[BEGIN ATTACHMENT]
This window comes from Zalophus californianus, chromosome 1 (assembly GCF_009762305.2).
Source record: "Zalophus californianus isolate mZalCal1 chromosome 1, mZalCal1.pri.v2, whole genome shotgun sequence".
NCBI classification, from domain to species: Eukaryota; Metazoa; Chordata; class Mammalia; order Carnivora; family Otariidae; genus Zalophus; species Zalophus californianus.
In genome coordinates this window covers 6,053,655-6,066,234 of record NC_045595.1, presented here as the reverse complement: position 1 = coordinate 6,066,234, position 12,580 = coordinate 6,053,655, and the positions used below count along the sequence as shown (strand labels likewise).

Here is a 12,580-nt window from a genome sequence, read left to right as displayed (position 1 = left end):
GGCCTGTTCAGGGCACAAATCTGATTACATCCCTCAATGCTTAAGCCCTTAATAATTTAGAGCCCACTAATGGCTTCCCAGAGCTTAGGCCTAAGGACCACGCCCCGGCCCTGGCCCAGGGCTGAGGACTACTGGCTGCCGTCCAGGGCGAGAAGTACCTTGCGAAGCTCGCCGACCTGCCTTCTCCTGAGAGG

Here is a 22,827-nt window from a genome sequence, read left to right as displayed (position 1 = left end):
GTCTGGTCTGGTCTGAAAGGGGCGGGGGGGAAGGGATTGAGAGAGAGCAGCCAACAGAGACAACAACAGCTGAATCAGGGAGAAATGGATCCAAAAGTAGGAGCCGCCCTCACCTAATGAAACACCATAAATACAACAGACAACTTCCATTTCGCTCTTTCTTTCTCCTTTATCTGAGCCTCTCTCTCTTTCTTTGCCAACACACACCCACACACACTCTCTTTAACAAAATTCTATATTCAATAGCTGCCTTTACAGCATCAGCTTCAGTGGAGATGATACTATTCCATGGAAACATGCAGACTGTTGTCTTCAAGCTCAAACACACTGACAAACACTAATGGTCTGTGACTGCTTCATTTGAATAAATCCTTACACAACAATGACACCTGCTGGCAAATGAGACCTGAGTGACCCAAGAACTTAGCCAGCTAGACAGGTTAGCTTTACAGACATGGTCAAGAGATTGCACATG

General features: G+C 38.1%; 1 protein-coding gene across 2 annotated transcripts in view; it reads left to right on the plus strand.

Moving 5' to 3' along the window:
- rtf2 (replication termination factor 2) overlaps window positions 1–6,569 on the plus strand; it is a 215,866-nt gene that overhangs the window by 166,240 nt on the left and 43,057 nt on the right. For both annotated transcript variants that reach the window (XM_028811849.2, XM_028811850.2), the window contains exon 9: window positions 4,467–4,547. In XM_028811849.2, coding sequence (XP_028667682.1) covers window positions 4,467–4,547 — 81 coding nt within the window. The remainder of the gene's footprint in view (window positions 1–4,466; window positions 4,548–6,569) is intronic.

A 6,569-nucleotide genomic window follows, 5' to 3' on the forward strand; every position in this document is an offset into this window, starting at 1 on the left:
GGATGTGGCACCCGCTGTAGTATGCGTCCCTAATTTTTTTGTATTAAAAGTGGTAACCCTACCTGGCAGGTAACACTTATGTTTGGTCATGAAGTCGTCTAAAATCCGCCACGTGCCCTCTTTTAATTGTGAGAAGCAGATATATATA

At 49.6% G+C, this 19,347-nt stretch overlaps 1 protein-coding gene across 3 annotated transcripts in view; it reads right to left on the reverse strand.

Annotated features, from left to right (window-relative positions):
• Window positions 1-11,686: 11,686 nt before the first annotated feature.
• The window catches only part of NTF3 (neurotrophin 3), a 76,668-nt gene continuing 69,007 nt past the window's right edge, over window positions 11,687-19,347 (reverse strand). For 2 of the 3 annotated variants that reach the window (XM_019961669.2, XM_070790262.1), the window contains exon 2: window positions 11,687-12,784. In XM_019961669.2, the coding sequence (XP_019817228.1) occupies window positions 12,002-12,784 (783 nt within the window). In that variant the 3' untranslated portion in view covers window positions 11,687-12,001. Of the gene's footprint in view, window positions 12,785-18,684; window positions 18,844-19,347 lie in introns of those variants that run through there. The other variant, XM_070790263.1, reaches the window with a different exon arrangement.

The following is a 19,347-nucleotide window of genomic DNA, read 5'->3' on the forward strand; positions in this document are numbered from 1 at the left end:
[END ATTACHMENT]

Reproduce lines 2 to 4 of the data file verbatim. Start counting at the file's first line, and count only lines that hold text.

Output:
Source record: "Zalophus californianus isolate mZalCal1 chromosome 1, mZalCal1.pri.v2, whole genome shotgun sequence".
NCBI classification, from domain to species: Eukaryota; Metazoa; Chordata; class Mammalia; order Carnivora; family Otariidae; genus Zalophus; species Zalophus californianus.
In genome coordinates this window covers 6,053,655-6,066,234 of record NC_045595.1, presented here as the reverse complement: position 1 = coordinate 6,066,234, position 12,580 = coordinate 6,053,655, and the positions used below count along the sequence as shown (strand labels likewise).